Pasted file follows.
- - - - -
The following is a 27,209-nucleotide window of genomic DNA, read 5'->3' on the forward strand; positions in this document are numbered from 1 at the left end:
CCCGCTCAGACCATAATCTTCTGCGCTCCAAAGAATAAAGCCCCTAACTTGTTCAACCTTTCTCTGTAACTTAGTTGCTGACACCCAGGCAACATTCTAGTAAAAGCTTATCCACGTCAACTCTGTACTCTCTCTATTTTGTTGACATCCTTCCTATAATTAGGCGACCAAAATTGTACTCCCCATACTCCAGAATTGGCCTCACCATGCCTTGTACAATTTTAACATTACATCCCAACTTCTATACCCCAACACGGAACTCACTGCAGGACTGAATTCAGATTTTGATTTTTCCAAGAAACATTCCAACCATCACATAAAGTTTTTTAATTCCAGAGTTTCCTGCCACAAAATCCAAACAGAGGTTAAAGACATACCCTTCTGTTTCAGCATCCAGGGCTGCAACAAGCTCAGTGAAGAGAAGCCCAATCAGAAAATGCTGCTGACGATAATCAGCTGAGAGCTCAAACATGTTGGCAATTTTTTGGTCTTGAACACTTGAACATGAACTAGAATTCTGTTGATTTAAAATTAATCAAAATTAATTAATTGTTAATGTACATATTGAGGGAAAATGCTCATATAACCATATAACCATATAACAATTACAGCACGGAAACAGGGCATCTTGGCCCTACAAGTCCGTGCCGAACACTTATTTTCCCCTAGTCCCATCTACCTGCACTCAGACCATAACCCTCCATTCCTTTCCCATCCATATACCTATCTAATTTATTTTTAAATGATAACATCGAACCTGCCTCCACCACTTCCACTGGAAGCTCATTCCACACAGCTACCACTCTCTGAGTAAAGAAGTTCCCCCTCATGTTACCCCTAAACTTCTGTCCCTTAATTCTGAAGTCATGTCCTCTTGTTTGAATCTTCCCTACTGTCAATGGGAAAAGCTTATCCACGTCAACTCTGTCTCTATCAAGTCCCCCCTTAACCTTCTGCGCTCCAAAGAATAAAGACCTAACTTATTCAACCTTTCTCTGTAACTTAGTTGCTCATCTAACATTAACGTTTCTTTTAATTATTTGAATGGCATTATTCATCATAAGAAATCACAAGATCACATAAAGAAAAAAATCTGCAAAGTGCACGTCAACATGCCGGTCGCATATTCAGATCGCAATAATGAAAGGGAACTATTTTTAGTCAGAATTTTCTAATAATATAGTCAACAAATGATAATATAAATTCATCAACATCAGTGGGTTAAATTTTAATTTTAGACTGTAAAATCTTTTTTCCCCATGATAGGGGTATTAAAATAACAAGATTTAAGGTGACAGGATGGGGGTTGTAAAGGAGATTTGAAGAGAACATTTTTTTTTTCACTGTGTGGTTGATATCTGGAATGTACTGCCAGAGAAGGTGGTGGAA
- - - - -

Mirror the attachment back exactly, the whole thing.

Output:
The following is a 27,209-nucleotide window of genomic DNA, read 5'->3' on the forward strand; positions in this document are numbered from 1 at the left end:
CCCGCTCAGACCATAATCTTCTGCGCTCCAAAGAATAAAGCCCCTAACTTGTTCAACCTTTCTCTGTAACTTAGTTGCTGACACCCAGGCAACATTCTAGTAAAAGCTTATCCACGTCAACTCTGTACTCTCTCTATTTTGTTGACATCCTTCCTATAATTAGGCGACCAAAATTGTACTCCCCATACTCCAGAATTGGCCTCACCATGCCTTGTACAATTTTAACATTACATCCCAACTTCTATACCCCAACACGGAACTCACTGCAGGACTGAATTCAGATTTTGATTTTTCCAAGAAACATTCCAACCATCACATAAAGTTTTTTAATTCCAGAGTTTCCTGCCACAAAATCCAAACAGAGGTTAAAGACATACCCTTCTGTTTCAGCATCCAGGGCTGCAACAAGCTCAGTGAAGAGAAGCCCAATCAGAAAATGCTGCTGACGATAATCAGCTGAGAGCTCAAACATGTTGGCAATTTTTTGGTCTTGAACACTTGAACATGAACTAGAATTCTGTTGATTTAAAATTAATCAAAATTAATTAATTGTTAATGTACATATTGAGGGAAAATGCTCATATAACCATATAACCATATAACAATTACAGCACGGAAACAGGGCATCTTGGCCCTACAAGTCCGTGCCGAACACTTATTTTCCCCTAGTCCCATCTACCTGCACTCAGACCATAACCCTCCATTCCTTTCCCATCCATATACCTATCTAATTTATTTTTAAATGATAACATCGAACCTGCCTCCACCACTTCCACTGGAAGCTCATTCCACACAGCTACCACTCTCTGAGTAAAGAAGTTCCCCCTCATGTTACCCCTAAACTTCTGTCCCTTAATTCTGAAGTCATGTCCTCTTGTTTGAATCTTCCCTACTGTCAATGGGAAAAGCTTATCCACGTCAACTCTGTCTCTATCAAGTCCCCCCTTAACCTTCTGCGCTCCAAAGAATAAAGACCTAACTTATTCAACCTTTCTCTGTAACTTAGTTGCTCATCTAACATTAACGTTTCTTTTAATTATTTGAATGGCATTATTCATCATAAGAAATCACAAGATCACATAAAGAAAAAAATCTGCAAAGTGCACGTCAACATGCCGGTCGCATATTCAGATCGCAATAATGAAAGGGAACTATTTTTAGTCAGAATTTTCTAATAATATAGTCAACAAATGATAATATAAATTCATCAACATCAGTGGGTTAAATTTTAATTTTAGACTGTAAAATCTTTTTTCCCCATGATAGGGGTATTAAAATAACAAGATTTAAGGTGACAGGATGGGGGTTGTAAAGGAGATTTGAAGAGAACATTTTTTTTTTCACTGTGTGGTTGATATCTGGAATGTACTGCCAGAGAAGGTGGTGGAA